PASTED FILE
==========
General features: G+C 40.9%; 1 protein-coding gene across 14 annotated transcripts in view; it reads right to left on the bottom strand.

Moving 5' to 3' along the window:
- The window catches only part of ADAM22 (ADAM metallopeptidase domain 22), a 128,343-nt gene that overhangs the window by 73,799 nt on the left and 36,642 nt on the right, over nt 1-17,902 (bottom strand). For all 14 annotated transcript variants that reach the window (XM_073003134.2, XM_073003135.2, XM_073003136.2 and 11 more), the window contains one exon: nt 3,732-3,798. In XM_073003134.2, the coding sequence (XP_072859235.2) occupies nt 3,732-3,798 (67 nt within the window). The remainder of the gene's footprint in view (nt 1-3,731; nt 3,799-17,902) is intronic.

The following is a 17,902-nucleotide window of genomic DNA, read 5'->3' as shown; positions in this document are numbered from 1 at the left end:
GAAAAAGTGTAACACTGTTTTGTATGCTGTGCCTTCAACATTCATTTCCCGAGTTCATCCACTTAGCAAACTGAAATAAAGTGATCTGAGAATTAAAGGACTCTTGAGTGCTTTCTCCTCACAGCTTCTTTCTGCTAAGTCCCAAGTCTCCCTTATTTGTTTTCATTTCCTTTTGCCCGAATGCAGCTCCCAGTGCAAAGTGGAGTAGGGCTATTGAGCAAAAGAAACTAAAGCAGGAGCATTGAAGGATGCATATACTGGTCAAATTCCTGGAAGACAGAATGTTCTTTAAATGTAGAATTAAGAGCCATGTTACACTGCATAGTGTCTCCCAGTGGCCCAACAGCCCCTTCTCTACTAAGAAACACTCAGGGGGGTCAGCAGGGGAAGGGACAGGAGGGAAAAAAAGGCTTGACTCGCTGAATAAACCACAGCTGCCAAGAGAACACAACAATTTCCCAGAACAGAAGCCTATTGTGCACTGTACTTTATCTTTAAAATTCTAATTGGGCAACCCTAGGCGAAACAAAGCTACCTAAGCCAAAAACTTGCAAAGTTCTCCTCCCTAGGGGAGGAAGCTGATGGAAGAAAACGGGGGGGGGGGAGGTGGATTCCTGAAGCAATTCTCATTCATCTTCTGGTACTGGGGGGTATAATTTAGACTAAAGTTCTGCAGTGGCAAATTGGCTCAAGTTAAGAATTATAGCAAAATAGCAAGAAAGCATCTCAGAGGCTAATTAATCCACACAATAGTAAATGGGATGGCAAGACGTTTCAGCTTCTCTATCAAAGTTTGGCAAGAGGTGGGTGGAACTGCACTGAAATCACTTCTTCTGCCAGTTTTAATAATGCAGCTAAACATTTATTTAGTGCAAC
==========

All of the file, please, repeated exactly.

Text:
General features: G+C 40.9%; 1 protein-coding gene across 14 annotated transcripts in view; it reads right to left on the bottom strand.

Moving 5' to 3' along the window:
- The window catches only part of ADAM22 (ADAM metallopeptidase domain 22), a 128,343-nt gene that overhangs the window by 73,799 nt on the left and 36,642 nt on the right, over nt 1-17,902 (bottom strand). For all 14 annotated transcript variants that reach the window (XM_073003134.2, XM_073003135.2, XM_073003136.2 and 11 more), the window contains one exon: nt 3,732-3,798. In XM_073003134.2, the coding sequence (XP_072859235.2) occupies nt 3,732-3,798 (67 nt within the window). The remainder of the gene's footprint in view (nt 1-3,731; nt 3,799-17,902) is intronic.

The following is a 17,902-nucleotide window of genomic DNA, read 5'->3' as shown; positions in this document are numbered from 1 at the left end:
GAAAAAGTGTAACACTGTTTTGTATGCTGTGCCTTCAACATTCATTTCCCGAGTTCATCCACTTAGCAAACTGAAATAAAGTGATCTGAGAATTAAAGGACTCTTGAGTGCTTTCTCCTCACAGCTTCTTTCTGCTAAGTCCCAAGTCTCCCTTATTTGTTTTCATTTCCTTTTGCCCGAATGCAGCTCCCAGTGCAAAGTGGAGTAGGGCTATTGAGCAAAAGAAACTAAAGCAGGAGCATTGAAGGATGCATATACTGGTCAAATTCCTGGAAGACAGAATGTTCTTTAAATGTAGAATTAAGAGCCATGTTACACTGCATAGTGTCTCCCAGTGGCCCAACAGCCCCTTCTCTACTAAGAAACACTCAGGGGGGTCAGCAGGGGAAGGGACAGGAGGGAAAAAAAGGCTTGACTCGCTGAATAAACCACAGCTGCCAAGAGAACACAACAATTTCCCAGAACAGAAGCCTATTGTGCACTGTACTTTATCTTTAAAATTCTAATTGGGCAACCCTAGGCGAAACAAAGCTACCTAAGCCAAAAACTTGCAAAGTTCTCCTCCCTAGGGGAGGAAGCTGATGGAAGAAAACGGGGGGGGGGGAGGTGGATTCCTGAAGCAATTCTCATTCATCTTCTGGTACTGGGGGGTATAATTTAGACTAAAGTTCTGCAGTGGCAAATTGGCTCAAGTTAAGAATTATAGCAAAATAGCAAGAAAGCATCTCAGAGGCTAATTAATCCACACAATAGTAAATGGGATGGCAAGACGTTTCAGCTTCTCTATCAAAGTTTGGCAAGAGGTGGGTGGAACTGCACTGAAATCACTTCTTCTGCCAGTTTTAATAATGCAGCTAAACATTTATTTAGTGCAAC